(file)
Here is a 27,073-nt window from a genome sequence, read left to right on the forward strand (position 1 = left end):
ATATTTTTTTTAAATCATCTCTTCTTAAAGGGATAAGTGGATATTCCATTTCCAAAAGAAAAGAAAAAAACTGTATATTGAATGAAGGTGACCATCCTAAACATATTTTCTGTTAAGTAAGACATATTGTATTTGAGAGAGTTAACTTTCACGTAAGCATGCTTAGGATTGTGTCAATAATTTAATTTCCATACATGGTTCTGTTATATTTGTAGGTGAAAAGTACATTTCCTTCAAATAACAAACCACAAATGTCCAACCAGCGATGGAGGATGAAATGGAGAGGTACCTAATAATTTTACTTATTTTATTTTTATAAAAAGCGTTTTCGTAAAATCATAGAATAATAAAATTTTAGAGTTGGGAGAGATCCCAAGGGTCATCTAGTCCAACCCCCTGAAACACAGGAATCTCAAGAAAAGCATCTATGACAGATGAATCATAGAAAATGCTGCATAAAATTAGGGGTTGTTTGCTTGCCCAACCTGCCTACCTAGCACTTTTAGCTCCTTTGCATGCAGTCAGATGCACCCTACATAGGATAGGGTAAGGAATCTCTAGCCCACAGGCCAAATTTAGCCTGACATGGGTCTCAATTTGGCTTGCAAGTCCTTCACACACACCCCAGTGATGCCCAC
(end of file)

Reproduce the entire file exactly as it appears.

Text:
Here is a 27,073-nt window from a genome sequence, read left to right on the forward strand (position 1 = left end):
ATATTTTTTTTAAATCATCTCTTCTTAAAGGGATAAGTGGATATTCCATTTCCAAAAGAAAAGAAAAAAACTGTATATTGAATGAAGGTGACCATCCTAAACATATTTTCTGTTAAGTAAGACATATTGTATTTGAGAGAGTTAACTTTCACGTAAGCATGCTTAGGATTGTGTCAATAATTTAATTTCCATACATGGTTCTGTTATATTTGTAGGTGAAAAGTACATTTCCTTCAAATAACAAACCACAAATGTCCAACCAGCGATGGAGGATGAAATGGAGAGGTACCTAATAATTTTACTTATTTTATTTTTATAAAAAGCGTTTTCGTAAAATCATAGAATAATAAAATTTTAGAGTTGGGAGAGATCCCAAGGGTCATCTAGTCCAACCCCCTGAAACACAGGAATCTCAAGAAAAGCATCTATGACAGATGAATCATAGAAAATGCTGCATAAAATTAGGGGTTGTTTGCTTGCCCAACCTGCCTACCTAGCACTTTTAGCTCCTTTGCATGCAGTCAGATGCACCCTACATAGGATAGGGTAAGGAATCTCTAGCCCACAGGCCAAATTTAGCCTGACATGGGTCTCAATTTGGCTTGCAAGTCCTTCACACACACCCCAGTGATGCCCAC